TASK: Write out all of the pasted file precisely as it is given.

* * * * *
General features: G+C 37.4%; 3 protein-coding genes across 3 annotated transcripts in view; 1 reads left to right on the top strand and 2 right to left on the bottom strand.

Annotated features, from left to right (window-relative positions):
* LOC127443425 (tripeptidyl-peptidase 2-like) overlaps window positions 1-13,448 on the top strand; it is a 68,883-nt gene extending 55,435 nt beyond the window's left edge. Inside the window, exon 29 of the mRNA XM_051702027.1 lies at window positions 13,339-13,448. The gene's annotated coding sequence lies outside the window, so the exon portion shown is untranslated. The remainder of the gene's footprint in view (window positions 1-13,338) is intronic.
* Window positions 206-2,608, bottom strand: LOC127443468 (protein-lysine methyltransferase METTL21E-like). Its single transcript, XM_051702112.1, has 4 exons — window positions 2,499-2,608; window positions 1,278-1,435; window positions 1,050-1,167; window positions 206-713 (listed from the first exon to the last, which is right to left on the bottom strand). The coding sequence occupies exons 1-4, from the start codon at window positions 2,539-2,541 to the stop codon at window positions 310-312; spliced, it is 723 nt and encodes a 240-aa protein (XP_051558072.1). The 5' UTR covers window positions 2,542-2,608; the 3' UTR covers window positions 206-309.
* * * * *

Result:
General features: G+C 37.4%; 3 protein-coding genes across 3 annotated transcripts in view; 1 reads left to right on the top strand and 2 right to left on the bottom strand.

Annotated features, from left to right (window-relative positions):
* LOC127443425 (tripeptidyl-peptidase 2-like) overlaps window positions 1-13,448 on the top strand; it is a 68,883-nt gene extending 55,435 nt beyond the window's left edge. Inside the window, exon 29 of the mRNA XM_051702027.1 lies at window positions 13,339-13,448. The gene's annotated coding sequence lies outside the window, so the exon portion shown is untranslated. The remainder of the gene's footprint in view (window positions 1-13,338) is intronic.
* Window positions 206-2,608, bottom strand: LOC127443468 (protein-lysine methyltransferase METTL21E-like). Its single transcript, XM_051702112.1, has 4 exons — window positions 2,499-2,608; window positions 1,278-1,435; window positions 1,050-1,167; window positions 206-713 (listed from the first exon to the last, which is right to left on the bottom strand). The coding sequence occupies exons 1-4, from the start codon at window positions 2,539-2,541 to the stop codon at window positions 310-312; spliced, it is 723 nt and encodes a 240-aa protein (XP_051558072.1). The 5' UTR covers window positions 2,542-2,608; the 3' UTR covers window positions 206-309.